Tag: Southeastern Indiana

X Marks the Spot Along the Ohio River

The story of the Ohio River has never been straight and clear. Like the waterway itself, the history of the river meanders and rolls, falls and loops about again. This is a river alive with the spirit of Native Americans; moving with the enterprise of frontier families, yet still learning to balance the demands of commerce with the fragility of nature.

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Be forewarned – there is a robbers’ lair tucked into the banks of the Ohio River. Named Cave-In-Rock by notorious pirate and murderer Samuel Mason, this once violent site is now a peaceful addition to the Illinois State Park system. Visitors often stay in  comfortable cabins while exploring the nearby iron furnace, or the Garden of the Gods.

Located in Clarksville, Indiana, the once impressive 26 foot drop in elevation along two and one half miles of the Ohio River is now an educational site where fossils more than 390 million years old are preserved. Due to the fluctuating water levels of the Ohio River, the Falls of the Ohio State Park is best visited in late summer and through early winter.

The public is invited to learn more about the Ohio River where it flows through Southeastern Indiana when independent filmmaker Dennis Neary presents his film, Take the River, at the Lawrenceburg Public Library on Tuesday, May 10, 2016 at 6:00PM.

U is for Unexpected

On the shelves and in the nooks of Granny’s Cookie Jars and Ice Cream Parlor, are tucked nearly as many salt and pepper shakers as there are cookie jars.

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This family owned shop is as delicious to look at, as the ice cream is to eat!

How about a little turkey or duck with that?

It’s like a scavenger hunt for fun!

Enjoy yourself for an afternoon in Metamora.

J is for Judicial

Indiana’s Ohio County Courthouse is the oldest courthouse in continuous use in the state. The pretty town of Rising Sun was platted in 1816, and fewer than 30 years later, this courthouse was erected and paid for solely from donations.

This historic structure is an excellent example of the benefits of restoration and preservation. By caring for this important part of the county’s – and the state’s – history, the stories of previous generations can come alive for today’s visitors and residents.

For more photos of Indiana courthouses, please visit:

Creatzart.com

Thank You.

 

C is for Cookies

Chocolate chip, sugar, pinwheel, gingerbread … there are so many different cookies to choose from when perusing a cookbook, walking into a bakery, or strolling through the local grocery store.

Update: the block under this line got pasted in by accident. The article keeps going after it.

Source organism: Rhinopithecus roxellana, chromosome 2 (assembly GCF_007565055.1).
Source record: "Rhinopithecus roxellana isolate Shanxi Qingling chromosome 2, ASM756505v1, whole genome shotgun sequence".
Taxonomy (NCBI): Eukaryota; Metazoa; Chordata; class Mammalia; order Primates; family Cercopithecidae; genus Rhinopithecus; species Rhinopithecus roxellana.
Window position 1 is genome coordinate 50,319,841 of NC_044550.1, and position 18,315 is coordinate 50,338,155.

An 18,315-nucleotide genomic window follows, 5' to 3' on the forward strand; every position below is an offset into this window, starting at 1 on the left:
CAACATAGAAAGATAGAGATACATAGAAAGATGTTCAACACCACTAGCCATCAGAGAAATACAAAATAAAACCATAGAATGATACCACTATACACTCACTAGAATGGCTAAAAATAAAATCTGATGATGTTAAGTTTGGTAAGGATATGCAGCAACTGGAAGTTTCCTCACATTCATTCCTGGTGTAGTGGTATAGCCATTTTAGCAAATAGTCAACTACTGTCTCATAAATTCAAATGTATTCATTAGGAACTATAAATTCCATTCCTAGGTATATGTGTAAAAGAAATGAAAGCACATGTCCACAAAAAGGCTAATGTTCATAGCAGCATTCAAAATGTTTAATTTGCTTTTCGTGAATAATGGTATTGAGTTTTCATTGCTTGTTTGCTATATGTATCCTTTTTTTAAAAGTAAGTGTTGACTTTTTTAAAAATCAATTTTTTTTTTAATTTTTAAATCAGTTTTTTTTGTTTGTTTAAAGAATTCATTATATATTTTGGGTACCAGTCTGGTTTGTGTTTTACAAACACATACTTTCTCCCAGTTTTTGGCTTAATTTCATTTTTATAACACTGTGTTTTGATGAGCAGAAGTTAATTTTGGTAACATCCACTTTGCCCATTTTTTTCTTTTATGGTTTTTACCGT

But the best experience might be quietly taking the lid from the cookie jar and grabbing one –  or one handful of – freshly baked, homemade cookies.

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One of over 3,000 cookie jars on display at Grannie’s Cookie Jars and Ice Cream Parlor.

 

Today, there are as many varieties of cookie jars as there are cookies. From utilitarian canisters to ornate, quirky or perplexing containers, somewhere there is the perfect cookie jar for everyone – and it is probably sitting on a shelf or snugged onto a counter at Grannie’s Cookie Jars and Ice Cream Parlor in Metamora, Indiana.

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Just the suggestion of cookies brings up happy memories: the warmth of the kitchen, the smell of baking cookies, that first melting taste … comfort food at its finest.

 

 

Still family owned, Grannie’s is an integral part of Metamora, a small canal town located in Southeastern Indiana. Open year round, this welcoming shop is the place for a refreshing cone, a hot cup of coffee, and friendly conversation.

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During the summer season, when the historic canal boat eases past the front door laden with tourists,  Grannie’s bustles with incredulous first-time visitors searching for the cookie jar of their childhood. They look and point, smile with the memory, then share stories of their grandmother’s kitchen with family and friends.

On sunshine bright weekends, couples and families fill the benches, patio chairs and picnic tables prettily located beneath the many shade trees along the banks of the canal. Walking through this friendly Midwest town, with a delicious ice cream cone of course, visitors remember to slow down, to stroll, to hold the hand of their sweetheart, their parent, their child. And enjoy.

W is for Wagner’s